Oil prices have gone on a wild ride over the past three months. Shares of most U.S. airlines -- including American Airlines (AAL -1.08%), Delta Air Lines (DAL -1.25%), Southwest Airlines (LUV 1.51%), and United Continental (UAL -1.46%) -- have tagged along.
Given that jet fuel is one of the biggest expense items for an airline, it would have been natural to expect airline stocks to rise as oil plummeted. Instead, they plunged, only recovering after oil prices started to bounce back.
Airline stock performance tied to oil
Oil price swings have been a primary cause of airline stocks' gyrations for the past three months. During the first three weeks of 2015, Brent crude prices fell nearly 30%. Shares of United Continental bottomed out around the same time, down almost 25%.
Shares of American, Delta, and Southwest bottomed out a couple of weeks later, down about 20% from late December.
However, since reaching a nadir on January 20, oil prices have jumped more than 50%. Airline stocks have rebounded, too. Southwest Airlines stock is back where it was three months ago, while shares of American, Delta, and United are now down modestly year to date.
Making sense of the relationship
So, why have airline stocks been tracking oil prices so closely recently? To some extent, there's a direct link, as low oil prices have caused sharp declines in energy industry activity. That's hurt the economies of many oil-producing countries. Energy companies have also slashed corporate travel -- this had a particularly severe impact on United, which operates a big hub in Houston.
However, a bigger driver of the airline stock price declines appears to be a widespread fear that low oil prices were causing airlines to dial up capacity growth, causing fares to fall.
Indeed, domestic airline capacity increased 5.3% year over year in 2015, according to the U.S. Department of Transportation. That was the biggest increase since 2004 and nearly equaled the total domestic capacity increase over the previous five years combined! Not surprisingly, average airfares have been declining for about a year now.
Nevertheless, airline industry profits surged to a record high in 2015 and may continue to rise in 2016 as fuel hedging losses dissipate at carriers like Delta and United. This suggests that a big reason why airlines haven't reined in capacity growth yet is that they are making lots of money, even with lower fares.
What happens now?
The jump in oil prices and airline stocks over the past two months indicates that investors have become more comfortable with the global economic outlook. It also implies that investors expect airline unit revenue to return to growth soon, bolstered by tighter capacity discipline.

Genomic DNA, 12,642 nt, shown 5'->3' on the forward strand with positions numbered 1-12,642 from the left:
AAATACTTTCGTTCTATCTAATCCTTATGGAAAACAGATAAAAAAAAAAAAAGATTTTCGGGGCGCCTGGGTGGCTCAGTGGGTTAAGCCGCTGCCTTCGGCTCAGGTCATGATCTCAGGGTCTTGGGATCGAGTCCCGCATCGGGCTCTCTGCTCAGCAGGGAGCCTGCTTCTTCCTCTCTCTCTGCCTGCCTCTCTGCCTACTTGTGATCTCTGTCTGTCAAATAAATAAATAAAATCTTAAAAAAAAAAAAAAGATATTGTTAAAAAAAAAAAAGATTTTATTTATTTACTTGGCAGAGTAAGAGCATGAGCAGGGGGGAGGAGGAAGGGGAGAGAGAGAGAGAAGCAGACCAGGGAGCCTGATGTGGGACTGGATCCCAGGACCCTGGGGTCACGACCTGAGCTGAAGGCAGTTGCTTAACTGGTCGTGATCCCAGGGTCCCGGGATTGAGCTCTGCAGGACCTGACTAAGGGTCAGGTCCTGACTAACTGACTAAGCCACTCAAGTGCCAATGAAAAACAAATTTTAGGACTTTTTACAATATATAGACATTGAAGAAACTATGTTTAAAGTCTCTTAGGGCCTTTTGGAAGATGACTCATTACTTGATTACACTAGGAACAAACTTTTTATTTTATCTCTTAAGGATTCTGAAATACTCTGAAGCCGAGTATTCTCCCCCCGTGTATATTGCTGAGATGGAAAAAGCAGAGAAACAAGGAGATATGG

Indeed, airlines have recently displayed increasing urgency to get unit revenue growing again. However, it's not clear that this has anything to do with the recent rise in oil prices. And there haven't been any notable capacity cut announcements in the past two months.
Meanwhile, the further oil prices rise, the more pressure there is for airlines to grow unit revenue. When oil was in the $30/barrel range, airlines could look forward to another year of solid profit growth even with declining unit revenue. If oil rises toward the $50/barrel mark this year, some airlines could find their profits eroding quickly if fares keep falling.
In the long run, airlines should be able to offset the majority of any fuel price increase through higher fares. The U.S. airline industry is concentrated enough that American, Delta, Southwest, and United can cut capacity if necessary without worrying too much about market share losses.
However, in the short run, all bets are off. There is bound to be a lag between when oil prices start to rise and when airlines dial back capacity to bolster fares. Furthermore, it's doubtful that many airlines could replicate their current profit margins if oil were to return to the $80-$100/barrel level at some point in the future.
Higher oil prices could ultimately help get airlines' unit revenue growing again. But if oil prices continue rising, airline investors may find themselves longing for the days of rock-bottom oil prices and falling unit revenue -- because that has been a recipe for record profits.